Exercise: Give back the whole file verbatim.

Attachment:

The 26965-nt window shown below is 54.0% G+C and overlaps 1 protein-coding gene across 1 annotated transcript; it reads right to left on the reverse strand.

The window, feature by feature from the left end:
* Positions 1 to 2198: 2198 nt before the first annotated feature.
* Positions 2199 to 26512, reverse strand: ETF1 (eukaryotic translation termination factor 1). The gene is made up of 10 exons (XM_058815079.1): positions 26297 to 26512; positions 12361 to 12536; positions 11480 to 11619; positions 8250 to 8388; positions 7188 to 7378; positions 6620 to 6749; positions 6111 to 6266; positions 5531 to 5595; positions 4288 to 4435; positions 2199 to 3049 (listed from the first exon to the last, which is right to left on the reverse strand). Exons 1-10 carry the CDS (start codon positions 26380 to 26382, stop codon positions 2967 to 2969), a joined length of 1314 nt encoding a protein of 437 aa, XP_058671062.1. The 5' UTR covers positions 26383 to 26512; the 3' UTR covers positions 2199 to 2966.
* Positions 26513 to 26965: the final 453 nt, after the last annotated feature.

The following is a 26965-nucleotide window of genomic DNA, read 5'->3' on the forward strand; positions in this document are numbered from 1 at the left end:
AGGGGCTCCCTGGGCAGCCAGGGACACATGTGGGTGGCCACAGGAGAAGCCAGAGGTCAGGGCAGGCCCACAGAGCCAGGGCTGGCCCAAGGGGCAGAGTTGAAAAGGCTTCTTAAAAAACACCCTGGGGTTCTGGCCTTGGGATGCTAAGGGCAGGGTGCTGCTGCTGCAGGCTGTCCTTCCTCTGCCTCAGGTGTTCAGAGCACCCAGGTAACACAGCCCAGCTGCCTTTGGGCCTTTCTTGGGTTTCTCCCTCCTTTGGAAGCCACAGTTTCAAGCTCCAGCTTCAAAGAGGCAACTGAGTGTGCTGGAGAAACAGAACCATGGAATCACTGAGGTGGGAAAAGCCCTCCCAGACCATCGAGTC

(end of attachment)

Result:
The 26965-nt window shown below is 54.0% G+C and overlaps 1 protein-coding gene across 1 annotated transcript; it reads right to left on the reverse strand.

The window, feature by feature from the left end:
* Positions 1 to 2198: 2198 nt before the first annotated feature.
* Positions 2199 to 26512, reverse strand: ETF1 (eukaryotic translation termination factor 1). The gene is made up of 10 exons (XM_058815079.1): positions 26297 to 26512; positions 12361 to 12536; positions 11480 to 11619; positions 8250 to 8388; positions 7188 to 7378; positions 6620 to 6749; positions 6111 to 6266; positions 5531 to 5595; positions 4288 to 4435; positions 2199 to 3049 (listed from the first exon to the last, which is right to left on the reverse strand). Exons 1-10 carry the CDS (start codon positions 26380 to 26382, stop codon positions 2967 to 2969), a joined length of 1314 nt encoding a protein of 437 aa, XP_058671062.1. The 5' UTR covers positions 26383 to 26512; the 3' UTR covers positions 2199 to 2966.
* Positions 26513 to 26965: the final 453 nt, after the last annotated feature.

The following is a 26965-nucleotide window of genomic DNA, read 5'->3' on the forward strand; positions in this document are numbered from 1 at the left end:
AGGGGCTCCCTGGGCAGCCAGGGACACATGTGGGTGGCCACAGGAGAAGCCAGAGGTCAGGGCAGGCCCACAGAGCCAGGGCTGGCCCAAGGGGCAGAGTTGAAAAGGCTTCTTAAAAAACACCCTGGGGTTCTGGCCTTGGGATGCTAAGGGCAGGGTGCTGCTGCTGCAGGCTGTCCTTCCTCTGCCTCAGGTGTTCAGAGCACCCAGGTAACACAGCCCAGCTGCCTTTGGGCCTTTCTTGGGTTTCTCCCTCCTTTGGAAGCCACAGTTTCAAGCTCCAGCTTCAAAGAGGCAACTGAGTGTGCTGGAGAAACAGAACCATGGAATCACTGAGGTGGGAAAAGCCCTCCCAGACCATCGAGTC